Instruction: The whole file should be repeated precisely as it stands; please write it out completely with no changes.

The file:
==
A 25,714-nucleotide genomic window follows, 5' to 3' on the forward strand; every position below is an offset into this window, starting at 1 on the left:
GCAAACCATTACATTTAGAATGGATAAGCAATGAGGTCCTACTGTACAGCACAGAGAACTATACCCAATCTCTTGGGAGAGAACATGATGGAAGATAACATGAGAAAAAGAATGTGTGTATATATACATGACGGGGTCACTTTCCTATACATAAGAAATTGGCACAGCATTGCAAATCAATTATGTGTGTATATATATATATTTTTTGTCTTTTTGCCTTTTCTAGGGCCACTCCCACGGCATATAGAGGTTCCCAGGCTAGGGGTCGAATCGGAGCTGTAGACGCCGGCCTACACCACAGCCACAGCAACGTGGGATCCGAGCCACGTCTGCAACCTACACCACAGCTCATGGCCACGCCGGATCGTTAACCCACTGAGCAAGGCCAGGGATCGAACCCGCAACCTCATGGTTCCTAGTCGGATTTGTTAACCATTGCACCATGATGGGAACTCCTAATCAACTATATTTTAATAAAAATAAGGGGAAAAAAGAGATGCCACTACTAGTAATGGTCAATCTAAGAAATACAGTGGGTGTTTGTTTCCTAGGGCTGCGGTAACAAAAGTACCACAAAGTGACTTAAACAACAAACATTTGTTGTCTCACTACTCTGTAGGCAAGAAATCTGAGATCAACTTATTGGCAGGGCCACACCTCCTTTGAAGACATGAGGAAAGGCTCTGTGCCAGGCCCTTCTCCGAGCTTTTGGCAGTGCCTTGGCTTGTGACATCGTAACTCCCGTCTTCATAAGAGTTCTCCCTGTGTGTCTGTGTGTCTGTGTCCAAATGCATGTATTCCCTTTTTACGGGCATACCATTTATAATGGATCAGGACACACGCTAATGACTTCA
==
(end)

A 25,714-nucleotide genomic window follows, 5' to 3' on the forward strand; every position below is an offset into this window, starting at 1 on the left:
GCAAACCATTACATTTAGAATGGATAAGCAATGAGGTCCTACTGTACAGCACAGAGAACTATACCCAATCTCTTGGGAGAGAACATGATGGAAGATAACATGAGAAAAAGAATGTGTGTATATATACATGACGGGGTCACTTTCCTATACATAAGAAATTGGCACAGCATTGCAAATCAATTATGTGTGTATATATATATATTTTTTGTCTTTTTGCCTTTTCTAGGGCCACTCCCACGGCATATAGAGGTTCCCAGGCTAGGGGTCGAATCGGAGCTGTAGACGCCGGCCTACACCACAGCCACAGCAACGTGGGATCCGAGCCACGTCTGCAACCTACACCACAGCTCATGGCCACGCCGGATCGTTAACCCACTGAGCAAGGCCAGGGATCGAACCCGCAACCTCATGGTTCCTAGTCGGATTTGTTAACCATTGCACCATGATGGGAACTCCTAATCAACTATATTTTAATAAAAATAAGGGGAAAAAAGAGATGCCACTACTAGTAATGGTCAATCTAAGAAATACAGTGGGTGTTTGTTTCCTAGGGCTGCGGTAACAAAAGTACCACAAAGTGACTTAAACAACAAACATTTGTTGTCTCACTACTCTGTAGGCAAGAAATCTGAGATCAACTTATTGGCAGGGCCACACCTCCTTTGAAGACATGAGGAAAGGCTCTGTGCCAGGCCCTTCTCCGAGCTTTTGGCAGTGCCTTGGCTTGTGACATCGTAACTCCCGTCTTCATAAGAGTTCTCCCTGTGTGTCTGTGTGTCTGTGTCCAAATGCATGTATTCCCTTTTTACGGGCATACCATTTATAATGGATCAGGACACACGCTAATGACTTCA